Over time, the fluid in the cushioning disc between the vertebra
decrease, which affects the ability of the disc to function normally.
Fissures can develop in the annulus, or outer layer of the disc,
making it more susceptible to tears. Vertebral endplate thinning can
occur, which affects the blood supply to the disc. These factors can
also lead the facet joints on the side of the vertebra to experience
an increased workload, which can contribute to degeneration as well.
As degeneration occurs, minor trauma or unusual activity can produce
back pain. This can produce muscle pain and spasms, tears in the outer
ring of the disc, or annulus, and further degeneration of the nucleus
or inner cushioned part of the disc. This can progress to laxity, and
instability, as well as entrapment on nerve roots as they exit the vertebra.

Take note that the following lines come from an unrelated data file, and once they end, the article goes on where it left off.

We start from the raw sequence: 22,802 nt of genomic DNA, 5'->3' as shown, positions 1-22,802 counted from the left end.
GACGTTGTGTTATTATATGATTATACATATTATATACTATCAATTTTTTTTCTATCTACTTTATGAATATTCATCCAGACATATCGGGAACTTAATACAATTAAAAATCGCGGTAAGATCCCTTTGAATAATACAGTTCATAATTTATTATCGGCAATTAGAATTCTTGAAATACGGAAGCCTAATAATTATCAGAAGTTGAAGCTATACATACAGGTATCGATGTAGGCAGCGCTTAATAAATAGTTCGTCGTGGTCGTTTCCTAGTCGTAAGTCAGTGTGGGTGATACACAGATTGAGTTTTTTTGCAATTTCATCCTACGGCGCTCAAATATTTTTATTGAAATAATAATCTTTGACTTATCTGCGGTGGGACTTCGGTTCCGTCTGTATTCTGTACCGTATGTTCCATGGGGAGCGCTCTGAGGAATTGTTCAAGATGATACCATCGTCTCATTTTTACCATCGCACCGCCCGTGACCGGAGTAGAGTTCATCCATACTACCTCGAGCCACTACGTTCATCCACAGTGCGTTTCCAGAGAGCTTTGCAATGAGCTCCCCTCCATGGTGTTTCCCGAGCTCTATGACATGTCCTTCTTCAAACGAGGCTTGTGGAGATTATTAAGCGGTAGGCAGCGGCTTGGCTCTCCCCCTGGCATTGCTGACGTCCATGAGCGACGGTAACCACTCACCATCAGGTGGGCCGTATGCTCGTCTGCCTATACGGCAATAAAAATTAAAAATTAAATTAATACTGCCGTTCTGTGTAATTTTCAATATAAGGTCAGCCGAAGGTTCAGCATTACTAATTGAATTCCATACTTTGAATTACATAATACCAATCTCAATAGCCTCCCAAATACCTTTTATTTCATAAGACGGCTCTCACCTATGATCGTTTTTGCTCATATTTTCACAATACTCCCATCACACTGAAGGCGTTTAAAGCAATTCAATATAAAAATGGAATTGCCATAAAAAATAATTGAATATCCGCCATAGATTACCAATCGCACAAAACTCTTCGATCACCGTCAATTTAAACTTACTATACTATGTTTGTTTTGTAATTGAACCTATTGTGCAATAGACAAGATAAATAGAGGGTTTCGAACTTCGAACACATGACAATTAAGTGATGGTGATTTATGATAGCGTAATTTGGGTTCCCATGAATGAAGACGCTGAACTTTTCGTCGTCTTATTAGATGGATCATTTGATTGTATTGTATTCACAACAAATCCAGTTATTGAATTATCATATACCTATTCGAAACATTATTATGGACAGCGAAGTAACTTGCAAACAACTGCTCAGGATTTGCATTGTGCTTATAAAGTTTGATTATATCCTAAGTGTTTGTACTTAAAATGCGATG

Additionally, bone spurs or osteophytes develop in and around the
facet joint and discs. The ligaments can thicken and cause narrowing
of the spinal canal and compression on the spinal cord. This can cause
central spinal stenosis or nerve root entrapment. Movement, or
spondylolithesis, may occur, which can cause instability and movement
in the spinal column. This may produce pain or weakness, particularly
in an arm or leg.
Bones can also lose their density and develop osteopenia or
osteoporosis. They can be more likely to fracture or break with
trauma. Lifestyle habits such as smoking, being overweight, lack of
exercise or exercising too much can also affect bone quality, making
your spine more at risk of injury.